If we do not take rapid and decisive action to mitigate climate change, it is quite realistic that by 2050, it will be a direct existential threat to mankind – writes CNN on a new report.
The report (pdf) quoted by the Australian think tank, Breakthrough National Center for Climate Restoration, is not based on new research, but on possible future scenarios based on previous scientific findings. And he outlines a lot of hilarious events: unbearable heat, deserted cities, one billion homeless people, collapsing food industry, collapsing ecosystems.
According to the report, if the scenario that global temperatures rise by 3 degrees Celsius by 2050 compared to the pre-industrial revolution, then
55 per cent of the world’s population on 35 per cent of land areas would have to cope with the heat that is already “beyond human survival” for more than 20 days;
In West Africa, South America, the Middle East and Southeast Asia, more than 100 deaths a year would result in more than one billion people moving elsewhere;
due to the rising sea level, many metropolitan areas in the world, including Mumbai, Jakarta, Shanghai, Guangzhou, Hong Kong, Ho Chi Minh City, Bangkok and Manila, would be depopulated and only 15 million people from Bangladesh should be relocated;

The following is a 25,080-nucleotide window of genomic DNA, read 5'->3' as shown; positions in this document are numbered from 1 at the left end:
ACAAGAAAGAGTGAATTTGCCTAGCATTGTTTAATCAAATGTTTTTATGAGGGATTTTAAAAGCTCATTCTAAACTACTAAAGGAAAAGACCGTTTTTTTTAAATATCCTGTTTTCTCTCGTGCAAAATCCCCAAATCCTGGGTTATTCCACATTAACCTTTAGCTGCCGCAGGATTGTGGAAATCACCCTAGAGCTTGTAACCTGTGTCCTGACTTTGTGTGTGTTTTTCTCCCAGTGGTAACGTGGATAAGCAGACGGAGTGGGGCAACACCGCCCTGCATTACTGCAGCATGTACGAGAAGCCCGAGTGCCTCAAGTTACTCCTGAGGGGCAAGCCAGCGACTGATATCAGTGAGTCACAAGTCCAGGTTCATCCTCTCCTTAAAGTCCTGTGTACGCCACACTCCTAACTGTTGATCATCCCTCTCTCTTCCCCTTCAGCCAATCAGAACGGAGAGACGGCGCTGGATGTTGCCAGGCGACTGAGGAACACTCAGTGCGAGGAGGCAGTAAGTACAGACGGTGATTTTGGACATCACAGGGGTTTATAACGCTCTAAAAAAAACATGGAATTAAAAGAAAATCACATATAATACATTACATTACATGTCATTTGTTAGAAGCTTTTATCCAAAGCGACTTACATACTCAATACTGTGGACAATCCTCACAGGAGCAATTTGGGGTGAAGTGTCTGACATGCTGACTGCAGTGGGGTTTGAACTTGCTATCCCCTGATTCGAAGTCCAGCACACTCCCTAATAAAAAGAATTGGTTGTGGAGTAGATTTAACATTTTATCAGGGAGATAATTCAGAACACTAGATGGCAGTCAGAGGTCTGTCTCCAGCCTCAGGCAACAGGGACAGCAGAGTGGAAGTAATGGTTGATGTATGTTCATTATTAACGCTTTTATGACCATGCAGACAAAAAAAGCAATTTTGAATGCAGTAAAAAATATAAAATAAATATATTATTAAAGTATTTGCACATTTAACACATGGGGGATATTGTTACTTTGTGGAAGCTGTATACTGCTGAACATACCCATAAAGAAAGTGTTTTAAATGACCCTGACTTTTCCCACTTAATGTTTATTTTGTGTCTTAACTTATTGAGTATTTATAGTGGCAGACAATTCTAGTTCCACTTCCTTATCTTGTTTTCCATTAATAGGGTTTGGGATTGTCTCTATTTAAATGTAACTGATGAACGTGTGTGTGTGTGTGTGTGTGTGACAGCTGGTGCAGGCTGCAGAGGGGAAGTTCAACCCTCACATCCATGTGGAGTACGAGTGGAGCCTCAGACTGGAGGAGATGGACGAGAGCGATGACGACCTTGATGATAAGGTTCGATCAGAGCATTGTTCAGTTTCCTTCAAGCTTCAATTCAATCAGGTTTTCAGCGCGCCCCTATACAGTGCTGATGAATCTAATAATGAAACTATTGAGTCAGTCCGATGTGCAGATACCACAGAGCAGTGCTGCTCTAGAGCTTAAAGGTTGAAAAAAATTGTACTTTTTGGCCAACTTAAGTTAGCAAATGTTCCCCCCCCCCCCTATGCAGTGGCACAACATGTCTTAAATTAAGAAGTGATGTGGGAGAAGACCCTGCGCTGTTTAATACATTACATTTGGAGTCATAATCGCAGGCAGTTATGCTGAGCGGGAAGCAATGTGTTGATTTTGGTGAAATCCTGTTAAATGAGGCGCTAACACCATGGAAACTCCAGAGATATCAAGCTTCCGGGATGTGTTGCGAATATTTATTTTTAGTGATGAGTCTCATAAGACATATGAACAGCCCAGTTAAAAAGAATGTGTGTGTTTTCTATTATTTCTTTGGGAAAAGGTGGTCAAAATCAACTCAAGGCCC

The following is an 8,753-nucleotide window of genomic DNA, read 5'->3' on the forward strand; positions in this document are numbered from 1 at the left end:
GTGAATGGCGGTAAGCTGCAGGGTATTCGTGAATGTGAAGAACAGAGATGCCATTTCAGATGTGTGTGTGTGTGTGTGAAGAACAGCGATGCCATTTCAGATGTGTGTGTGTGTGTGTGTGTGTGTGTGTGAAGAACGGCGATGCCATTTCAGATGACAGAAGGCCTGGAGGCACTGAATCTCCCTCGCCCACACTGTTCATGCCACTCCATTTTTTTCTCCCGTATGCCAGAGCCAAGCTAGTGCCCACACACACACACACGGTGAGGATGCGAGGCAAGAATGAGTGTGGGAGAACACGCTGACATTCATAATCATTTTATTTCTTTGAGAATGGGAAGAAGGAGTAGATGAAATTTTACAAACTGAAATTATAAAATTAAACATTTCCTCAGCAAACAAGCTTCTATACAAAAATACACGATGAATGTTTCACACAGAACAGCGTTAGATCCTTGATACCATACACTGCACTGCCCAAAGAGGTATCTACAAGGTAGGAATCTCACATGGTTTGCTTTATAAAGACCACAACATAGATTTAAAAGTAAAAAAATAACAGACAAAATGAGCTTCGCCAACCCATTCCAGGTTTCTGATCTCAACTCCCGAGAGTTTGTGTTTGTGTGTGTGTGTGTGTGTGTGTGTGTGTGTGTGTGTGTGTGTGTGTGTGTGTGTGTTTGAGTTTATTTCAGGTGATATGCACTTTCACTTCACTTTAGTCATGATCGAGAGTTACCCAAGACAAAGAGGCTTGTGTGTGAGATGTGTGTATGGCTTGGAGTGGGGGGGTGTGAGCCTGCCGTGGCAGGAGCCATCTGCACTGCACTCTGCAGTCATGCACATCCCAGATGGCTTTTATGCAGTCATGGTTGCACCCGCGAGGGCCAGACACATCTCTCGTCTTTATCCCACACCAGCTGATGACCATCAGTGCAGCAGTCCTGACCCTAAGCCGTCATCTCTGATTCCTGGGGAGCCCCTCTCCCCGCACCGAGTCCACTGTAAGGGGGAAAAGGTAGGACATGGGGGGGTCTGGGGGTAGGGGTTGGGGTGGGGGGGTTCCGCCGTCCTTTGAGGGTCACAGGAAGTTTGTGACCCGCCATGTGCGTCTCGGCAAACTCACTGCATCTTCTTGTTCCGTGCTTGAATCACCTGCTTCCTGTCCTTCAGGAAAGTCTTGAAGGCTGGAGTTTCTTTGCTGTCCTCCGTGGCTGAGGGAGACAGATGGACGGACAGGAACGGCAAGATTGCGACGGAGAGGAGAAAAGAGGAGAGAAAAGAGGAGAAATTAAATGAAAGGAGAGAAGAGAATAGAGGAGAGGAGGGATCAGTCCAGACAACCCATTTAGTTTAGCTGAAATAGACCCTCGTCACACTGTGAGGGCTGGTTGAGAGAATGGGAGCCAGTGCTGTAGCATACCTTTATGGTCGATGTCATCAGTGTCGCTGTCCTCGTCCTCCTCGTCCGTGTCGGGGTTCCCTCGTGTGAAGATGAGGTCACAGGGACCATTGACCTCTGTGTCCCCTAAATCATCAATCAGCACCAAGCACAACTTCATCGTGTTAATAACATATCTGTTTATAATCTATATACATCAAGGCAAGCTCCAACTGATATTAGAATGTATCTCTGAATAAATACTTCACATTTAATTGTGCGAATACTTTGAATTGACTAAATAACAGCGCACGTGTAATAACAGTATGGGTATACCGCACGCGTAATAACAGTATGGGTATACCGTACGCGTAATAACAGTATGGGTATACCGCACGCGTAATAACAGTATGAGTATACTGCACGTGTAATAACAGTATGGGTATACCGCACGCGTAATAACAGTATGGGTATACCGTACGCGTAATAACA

food production is collapsing as the number of agriculturally important insects is catastrophically wasted;
several major ecosystems in the world would collapse, such as those on the North Pole, the Amazonian and the Coral Reefs.
The foreword of the report was written by Chris Barrie, former commander of the Australian Army, who said “after the nuclear war, man-made global warming is the greatest threat to mankind on the planet”. He adds that the judgment day outlined in the report as a realistic possibility is not inevitable today, but if we do not go immediately, our prospects are rather weak. The report is written by David Spratt and Ian Dunlop, both of whom are climate researchers, but Dunlop has previously held international managerial positions in the fossil industry and led the Australian coal industry, so he had an insight on the other side of the problem.
Andrew King, of the University of Melbourne, who did not participate in the report, said that although it does not matter that human civilization would end in 2050, the findings of the report are realistic and indeed a great existential challenge. According to him, all the problems mentioned in the report, such as mass relocations or food shortages, are likely to occur by 2050, but the question is how widely they will be. In addition to climate change, the exact scenario depends on a number of additional factors, such as population growth.